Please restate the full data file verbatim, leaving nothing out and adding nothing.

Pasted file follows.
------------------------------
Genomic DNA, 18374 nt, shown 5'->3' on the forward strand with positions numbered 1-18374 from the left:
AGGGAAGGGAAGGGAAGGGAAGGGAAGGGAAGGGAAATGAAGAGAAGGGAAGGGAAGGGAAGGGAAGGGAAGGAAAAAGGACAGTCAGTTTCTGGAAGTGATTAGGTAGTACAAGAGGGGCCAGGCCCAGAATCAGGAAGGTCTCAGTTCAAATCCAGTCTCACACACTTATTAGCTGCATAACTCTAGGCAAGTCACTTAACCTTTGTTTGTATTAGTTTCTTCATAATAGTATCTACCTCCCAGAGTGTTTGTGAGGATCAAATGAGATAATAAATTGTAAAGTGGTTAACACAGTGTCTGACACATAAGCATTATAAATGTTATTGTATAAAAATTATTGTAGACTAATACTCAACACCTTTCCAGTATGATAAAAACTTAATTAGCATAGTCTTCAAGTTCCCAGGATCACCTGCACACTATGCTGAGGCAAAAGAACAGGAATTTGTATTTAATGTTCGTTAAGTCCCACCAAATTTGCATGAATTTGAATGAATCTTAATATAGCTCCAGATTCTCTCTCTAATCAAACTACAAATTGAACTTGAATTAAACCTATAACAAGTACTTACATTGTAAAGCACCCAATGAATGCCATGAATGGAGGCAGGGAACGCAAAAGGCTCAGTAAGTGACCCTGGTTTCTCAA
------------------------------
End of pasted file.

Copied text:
Genomic DNA, 18374 nt, shown 5'->3' on the forward strand with positions numbered 1-18374 from the left:
AGGGAAGGGAAGGGAAGGGAAGGGAAGGGAAGGGAAATGAAGAGAAGGGAAGGGAAGGGAAGGGAAGGGAAGGAAAAAGGACAGTCAGTTTCTGGAAGTGATTAGGTAGTACAAGAGGGGCCAGGCCCAGAATCAGGAAGGTCTCAGTTCAAATCCAGTCTCACACACTTATTAGCTGCATAACTCTAGGCAAGTCACTTAACCTTTGTTTGTATTAGTTTCTTCATAATAGTATCTACCTCCCAGAGTGTTTGTGAGGATCAAATGAGATAATAAATTGTAAAGTGGTTAACACAGTGTCTGACACATAAGCATTATAAATGTTATTGTATAAAAATTATTGTAGACTAATACTCAACACCTTTCCAGTATGATAAAAACTTAATTAGCATAGTCTTCAAGTTCCCAGGATCACCTGCACACTATGCTGAGGCAAAAGAACAGGAATTTGTATTTAATGTTCGTTAAGTCCCACCAAATTTGCATGAATTTGAATGAATCTTAATATAGCTCCAGATTCTCTCTCTAATCAAACTACAAATTGAACTTGAATTAAACCTATAACAAGTACTTACATTGTAAAGCACCCAATGAATGCCATGAATGGAGGCAGGGAACGCAAAAGGCTCAGTAAGTGACCCTGGTTTCTCAA